Date: Mon, 10 Jan 2000 08:46:05 EST From: MaltHound at aol.com Subject: BB upgrade to Valley Mills I would like to interject a homebrew related note here in the GMO/ Flame Fest digest... I have a follow up on some info I gave last week about the Valley Grain mills. I sent off an email request to the folks at Valley (valley at web.net) about upgrading my early style mill to one with ball bearings. I received a reply from them that the ball bearing upgrade can be ordered for $25 US plus $4 shipping (note no handling this time!) The upgrade includes the two end blocks with the bearings and instructions on conversion. While I have not had any problem with the mill running in it's present configuration (plastic bushing style bearings) It seems like a reasonable enough price for the upgrade. I thought that maybe some other readers that have older mills like mine may be interested. Regards, Fred Wills Londonderry, NH Return to table of contents
Date: Tue, 11 Jan 2000 00:28:13 +1030 From: Brad McMahon <brad at sa.apana.org.au> Subject: Graham Wheeler's Efficiency Russ Hobaugh" <Russ_Hobaugh at erm.com> wrote: This recipe came from Wheeler and Protz' book "Brew Your Own British Real Ale". The hops called for were .8 0z of Challenger, .5 oz of Target for 90 minutes, and .5 of EKG for 15. I thought this was a lot of hops for an ESB, but followed the directions. It was VERY bitter, which has subsided only slightly. Anybody else think he calls for WAY to many hops in most of the recipes in this book or is it just me? This tastes much more like an English IPA than any ESB or Bitter, especially Fullers. Graham Wheeler assumes 20% utilization for hops (see p22) which is generally regarded as low. My setup gets about 30% efficency using pellets. Also check p21 for his AA% levels. His recipes calculate Challenger at 7.7% and Target at 11.2% I look at the IBU listed (in Fuller's ESB's case: 35) and work from that knowing the hop varieties and proportions. All the best, Brad Aldgate, South Australia Return to table of contents
Date: Mon, 10 Jan 2000 08:41:24 -0600 From: plutchak at lothlorien.ncsa.uiuc.edu (Joel Plutchak) Subject: Re: Scum Skimming In HBD #3217, Dave Burley writes: >Ken Smith asks about skimming "the scum" off the fermenter >during the fermentation. That scum in top fermenting ale >yeasts is a combination of yeast and complexed tannins and >proteins. It tastes very bitter and has perhaps led to the >idea that leaving it there will cause excess bitterness in >the beer. However, it is insoluble as demonstrated by it >coming out of solution and cannot make the beer bitter. ... >A few years ago , Al Korzonas did an experiment in which he >demonstrated that it didn't make any difference to bitterness, >skimming or not. I don't know if he did that experiment, but he did do and write up a comparison between using a blow-off method during primary fermentation versus not doing so. One can think of the blow-off method as similar to skimming-- the "scum" is removed in either case. I'm almost certain he found that it distinctly did make a difference in bitterness of the finished beer. (Comments, Al?) - -- Joel Plutchak Brewing in the [Flat|waste]lands of East-central Illinois Return to table of contents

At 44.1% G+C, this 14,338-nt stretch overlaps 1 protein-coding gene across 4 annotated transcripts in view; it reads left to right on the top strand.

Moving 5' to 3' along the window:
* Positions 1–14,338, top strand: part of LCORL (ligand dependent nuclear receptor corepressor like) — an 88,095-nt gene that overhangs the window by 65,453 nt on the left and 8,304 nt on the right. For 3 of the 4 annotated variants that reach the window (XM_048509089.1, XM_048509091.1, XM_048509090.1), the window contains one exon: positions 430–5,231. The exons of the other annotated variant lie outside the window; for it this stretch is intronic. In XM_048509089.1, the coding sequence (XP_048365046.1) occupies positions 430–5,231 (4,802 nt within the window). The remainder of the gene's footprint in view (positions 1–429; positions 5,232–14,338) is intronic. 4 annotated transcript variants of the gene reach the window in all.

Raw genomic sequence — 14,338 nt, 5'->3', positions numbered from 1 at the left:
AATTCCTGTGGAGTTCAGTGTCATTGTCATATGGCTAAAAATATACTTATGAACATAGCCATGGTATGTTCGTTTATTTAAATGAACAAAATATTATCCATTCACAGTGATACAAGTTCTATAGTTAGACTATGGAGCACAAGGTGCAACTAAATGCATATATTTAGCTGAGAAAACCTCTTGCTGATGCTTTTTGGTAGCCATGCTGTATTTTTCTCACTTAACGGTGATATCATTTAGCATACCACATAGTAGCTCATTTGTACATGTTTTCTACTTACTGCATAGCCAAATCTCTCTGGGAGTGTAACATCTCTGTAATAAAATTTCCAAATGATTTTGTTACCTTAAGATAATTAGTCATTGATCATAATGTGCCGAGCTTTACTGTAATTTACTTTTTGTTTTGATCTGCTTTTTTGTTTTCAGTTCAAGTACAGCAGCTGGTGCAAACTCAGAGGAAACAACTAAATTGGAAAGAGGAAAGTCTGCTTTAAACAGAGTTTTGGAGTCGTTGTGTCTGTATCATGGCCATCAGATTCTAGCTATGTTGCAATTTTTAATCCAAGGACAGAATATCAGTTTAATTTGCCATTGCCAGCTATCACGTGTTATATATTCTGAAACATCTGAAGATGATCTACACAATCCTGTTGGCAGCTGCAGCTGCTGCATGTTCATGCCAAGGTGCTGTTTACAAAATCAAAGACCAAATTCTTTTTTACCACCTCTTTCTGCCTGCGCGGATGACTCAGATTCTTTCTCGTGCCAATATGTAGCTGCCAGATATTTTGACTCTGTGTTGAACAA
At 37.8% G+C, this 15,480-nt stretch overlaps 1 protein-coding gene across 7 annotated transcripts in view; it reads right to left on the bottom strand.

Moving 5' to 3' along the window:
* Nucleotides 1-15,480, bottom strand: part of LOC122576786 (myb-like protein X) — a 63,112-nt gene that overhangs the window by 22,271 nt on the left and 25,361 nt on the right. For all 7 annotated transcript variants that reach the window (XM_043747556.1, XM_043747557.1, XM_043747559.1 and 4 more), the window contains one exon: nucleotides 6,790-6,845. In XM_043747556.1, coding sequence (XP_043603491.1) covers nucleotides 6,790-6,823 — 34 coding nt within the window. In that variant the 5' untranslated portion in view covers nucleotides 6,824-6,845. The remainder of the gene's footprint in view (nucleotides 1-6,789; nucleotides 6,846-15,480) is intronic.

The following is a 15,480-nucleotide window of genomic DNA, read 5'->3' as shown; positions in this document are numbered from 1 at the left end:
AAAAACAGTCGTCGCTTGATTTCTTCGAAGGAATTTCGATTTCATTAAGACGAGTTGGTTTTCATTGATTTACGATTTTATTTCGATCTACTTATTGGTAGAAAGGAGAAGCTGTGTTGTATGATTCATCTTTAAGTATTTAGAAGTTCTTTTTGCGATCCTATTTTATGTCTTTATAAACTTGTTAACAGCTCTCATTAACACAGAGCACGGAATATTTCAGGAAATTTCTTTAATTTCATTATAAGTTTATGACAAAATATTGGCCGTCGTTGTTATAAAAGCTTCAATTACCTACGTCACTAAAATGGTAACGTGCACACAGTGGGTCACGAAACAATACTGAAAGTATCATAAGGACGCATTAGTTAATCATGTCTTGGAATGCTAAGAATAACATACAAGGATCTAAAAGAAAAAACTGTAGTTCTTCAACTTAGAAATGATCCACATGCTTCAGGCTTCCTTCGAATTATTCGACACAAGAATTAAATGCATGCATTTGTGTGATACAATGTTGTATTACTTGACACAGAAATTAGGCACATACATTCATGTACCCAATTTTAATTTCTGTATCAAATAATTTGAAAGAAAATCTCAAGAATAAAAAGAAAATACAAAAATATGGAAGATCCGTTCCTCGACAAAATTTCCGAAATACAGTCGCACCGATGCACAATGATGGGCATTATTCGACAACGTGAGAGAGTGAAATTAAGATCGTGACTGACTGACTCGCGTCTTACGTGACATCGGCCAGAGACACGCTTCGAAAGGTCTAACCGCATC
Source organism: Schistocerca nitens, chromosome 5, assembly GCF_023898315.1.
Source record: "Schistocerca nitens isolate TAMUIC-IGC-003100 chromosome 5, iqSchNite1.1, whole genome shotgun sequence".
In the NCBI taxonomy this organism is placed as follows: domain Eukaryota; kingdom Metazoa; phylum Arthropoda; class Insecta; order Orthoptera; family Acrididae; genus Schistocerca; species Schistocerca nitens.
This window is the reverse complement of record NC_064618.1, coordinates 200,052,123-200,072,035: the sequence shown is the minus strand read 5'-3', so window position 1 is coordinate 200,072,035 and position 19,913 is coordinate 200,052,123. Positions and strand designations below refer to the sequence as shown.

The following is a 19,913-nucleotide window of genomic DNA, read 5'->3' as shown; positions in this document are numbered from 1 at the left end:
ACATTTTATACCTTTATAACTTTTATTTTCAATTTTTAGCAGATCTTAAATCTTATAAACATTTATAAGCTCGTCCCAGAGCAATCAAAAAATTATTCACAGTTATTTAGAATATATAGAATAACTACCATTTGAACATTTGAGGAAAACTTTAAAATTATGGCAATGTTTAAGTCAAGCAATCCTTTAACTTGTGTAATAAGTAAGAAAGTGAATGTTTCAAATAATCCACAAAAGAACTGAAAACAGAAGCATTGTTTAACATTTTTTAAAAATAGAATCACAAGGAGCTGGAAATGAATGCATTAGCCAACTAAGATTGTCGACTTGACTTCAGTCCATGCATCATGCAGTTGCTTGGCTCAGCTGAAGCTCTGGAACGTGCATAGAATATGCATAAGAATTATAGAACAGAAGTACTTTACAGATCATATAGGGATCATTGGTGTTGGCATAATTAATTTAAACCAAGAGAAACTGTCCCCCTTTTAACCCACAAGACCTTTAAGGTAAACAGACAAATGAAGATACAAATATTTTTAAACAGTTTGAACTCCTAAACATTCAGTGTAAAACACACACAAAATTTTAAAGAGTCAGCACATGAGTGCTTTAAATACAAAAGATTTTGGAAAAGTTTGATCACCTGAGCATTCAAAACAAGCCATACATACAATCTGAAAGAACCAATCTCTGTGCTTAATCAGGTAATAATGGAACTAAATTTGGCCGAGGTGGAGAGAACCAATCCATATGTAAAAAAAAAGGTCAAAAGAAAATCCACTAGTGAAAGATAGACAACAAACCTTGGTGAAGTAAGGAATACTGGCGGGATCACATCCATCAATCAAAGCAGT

Date: Mon, 10 Jan 2000 09:51:47 -0500 From: Dan Listermann <72723.1707 at compuserve.com> Subject: Poor All-Grain Extraction Russ Hobaugh ( Russ_Hobaugh at erm.com) complains that his efforts at all grain brewing are not producing the efficiencies that are expected. It is very common for new all grain brewers to have poor efficiencies because they are very fearfull of stuck mashes. They follow the "just barely crush the malt" advice published in many books. It is my belief that this advice is outdated with the advent of better mills compared to the old Corona. I see newbees in my store who plop a bag of malt on my counter that first appears to have not been crushed at all. I ask them if they have a mill and they answer that they have already crushed the malt in the back. I tell them that they aren't going to get much out of that grist and they answer "What about stuck mashes?" Stuck mashes aren't the end of the world and are far more likely to be caused by trying to run the sparge too fast than over crushed malt. Try crushing your grain finer. I crush to the point that there are almost no visible whole corns in the grist. Dan LIstermann dan at listermann.com 72723.1707 at compuserve.com Return to table of contents
Date: Mon, 10 Jan 2000 09:00:51 -0600 From: "Hornberger, Brent" <Brent.Hornberger at wilcom.com> Subject: Ruined Regulator >My question is, is my regulator ruined? I would assume it would be a >constant source of infections, so I have planned on scrapping it. Is >there anything I can do to clean it? If not, does anyone have a use >for a contaminated regulator? I've never had this happen, but I noticed in Superior Products catalog on page 241 there are replacement gauges for regulators. They are between 5-10 dollars. I also noticed some gaugeless regualtors that can be pre-set. Has anyone tried these? Brent www.bcbrewery.com Return to table of contents